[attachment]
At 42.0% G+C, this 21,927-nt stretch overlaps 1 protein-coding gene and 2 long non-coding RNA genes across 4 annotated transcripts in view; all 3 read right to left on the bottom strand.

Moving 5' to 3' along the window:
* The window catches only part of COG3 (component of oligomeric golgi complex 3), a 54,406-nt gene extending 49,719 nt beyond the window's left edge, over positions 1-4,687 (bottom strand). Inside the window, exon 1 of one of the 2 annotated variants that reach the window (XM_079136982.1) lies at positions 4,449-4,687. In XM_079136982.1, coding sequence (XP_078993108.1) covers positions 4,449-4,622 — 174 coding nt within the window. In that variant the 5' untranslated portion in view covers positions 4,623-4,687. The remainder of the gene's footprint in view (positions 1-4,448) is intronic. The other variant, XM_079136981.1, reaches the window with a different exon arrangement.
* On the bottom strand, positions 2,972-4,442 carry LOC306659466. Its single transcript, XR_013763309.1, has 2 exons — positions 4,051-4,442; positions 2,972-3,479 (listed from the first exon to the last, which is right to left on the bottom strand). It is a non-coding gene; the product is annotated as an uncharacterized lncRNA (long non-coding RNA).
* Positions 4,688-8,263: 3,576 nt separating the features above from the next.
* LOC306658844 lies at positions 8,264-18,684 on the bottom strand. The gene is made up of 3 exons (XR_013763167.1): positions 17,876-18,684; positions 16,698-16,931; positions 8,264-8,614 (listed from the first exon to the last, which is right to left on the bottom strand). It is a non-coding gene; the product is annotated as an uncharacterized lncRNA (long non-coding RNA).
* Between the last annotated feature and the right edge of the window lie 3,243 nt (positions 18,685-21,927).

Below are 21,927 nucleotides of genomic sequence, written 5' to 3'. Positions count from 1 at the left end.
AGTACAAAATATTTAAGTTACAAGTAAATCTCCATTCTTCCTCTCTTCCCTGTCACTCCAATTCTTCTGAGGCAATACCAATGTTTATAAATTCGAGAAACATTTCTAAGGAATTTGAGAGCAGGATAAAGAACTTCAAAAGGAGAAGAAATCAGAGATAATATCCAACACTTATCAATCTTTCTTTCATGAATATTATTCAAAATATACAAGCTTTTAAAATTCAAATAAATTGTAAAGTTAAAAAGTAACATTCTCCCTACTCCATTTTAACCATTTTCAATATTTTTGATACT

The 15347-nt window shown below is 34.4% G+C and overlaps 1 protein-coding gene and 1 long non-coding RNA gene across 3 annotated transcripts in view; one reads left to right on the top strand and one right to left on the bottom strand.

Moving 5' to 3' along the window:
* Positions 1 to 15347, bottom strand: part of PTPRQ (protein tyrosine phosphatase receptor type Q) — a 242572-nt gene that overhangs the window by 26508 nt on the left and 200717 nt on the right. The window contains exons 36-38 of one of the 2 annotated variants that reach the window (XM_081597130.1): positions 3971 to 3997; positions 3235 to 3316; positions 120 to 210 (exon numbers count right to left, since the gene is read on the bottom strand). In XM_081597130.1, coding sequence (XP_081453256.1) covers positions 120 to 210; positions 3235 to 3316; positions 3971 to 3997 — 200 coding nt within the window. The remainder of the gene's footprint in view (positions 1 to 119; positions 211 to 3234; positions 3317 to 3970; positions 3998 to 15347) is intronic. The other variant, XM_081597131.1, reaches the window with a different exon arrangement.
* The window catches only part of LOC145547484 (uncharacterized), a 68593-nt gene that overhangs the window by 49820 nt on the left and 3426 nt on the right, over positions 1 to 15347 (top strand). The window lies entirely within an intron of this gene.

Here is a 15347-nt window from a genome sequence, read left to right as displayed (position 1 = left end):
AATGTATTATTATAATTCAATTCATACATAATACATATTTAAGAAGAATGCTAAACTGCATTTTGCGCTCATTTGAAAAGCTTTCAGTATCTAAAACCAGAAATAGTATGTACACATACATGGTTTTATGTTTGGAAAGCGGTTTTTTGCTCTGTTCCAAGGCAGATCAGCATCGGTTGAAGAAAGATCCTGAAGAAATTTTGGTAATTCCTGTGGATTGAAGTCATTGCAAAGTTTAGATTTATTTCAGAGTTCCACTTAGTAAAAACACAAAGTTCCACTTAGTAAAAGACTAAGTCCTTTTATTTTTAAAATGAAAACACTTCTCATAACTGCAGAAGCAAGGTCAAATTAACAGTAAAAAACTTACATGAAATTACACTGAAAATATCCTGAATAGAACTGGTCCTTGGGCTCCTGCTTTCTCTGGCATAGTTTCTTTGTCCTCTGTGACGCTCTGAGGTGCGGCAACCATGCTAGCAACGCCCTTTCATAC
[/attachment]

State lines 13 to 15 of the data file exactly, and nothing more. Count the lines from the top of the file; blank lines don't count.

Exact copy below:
* The window catches only part of LOC145547484 (uncharacterized), a 68593-nt gene that overhangs the window by 49820 nt on the left and 3426 nt on the right, over positions 1 to 15347 (top strand). The window lies entirely within an intron of this gene.

Here is a 15347-nt window from a genome sequence, read left to right as displayed (position 1 = left end):
AATGTATTATTATAATTCAATTCATACATAATACATATTTAAGAAGAATGCTAAACTGCATTTTGCGCTCATTTGAAAAGCTTTCAGTATCTAAAACCAGAAATAGTATGTACACATACATGGTTTTATGTTTGGAAAGCGGTTTTTTGCTCTGTTCCAAGGCAGATCAGCATCGGTTGAAGAAAGATCCTGAAGAAATTTTGGTAATTCCTGTGGATTGAAGTCATTGCAAAGTTTAGATTTATTTCAGAGTTCCACTTAGTAAAAACACAAAGTTCCACTTAGTAAAAGACTAAGTCCTTTTATTTTTAAAATGAAAACACTTCTCATAACTGCAGAAGCAAGGTCAAATTAACAGTAAAAAACTTACATGAAATTACACTGAAAATATCCTGAATAGAACTGGTCCTTGGGCTCCTGCTTTCTCTGGCATAGTTTCTTTGTCCTCTGTGACGCTCTGAGGTGCGGCAACCATGCTAGCAACGCCCTTTCATAC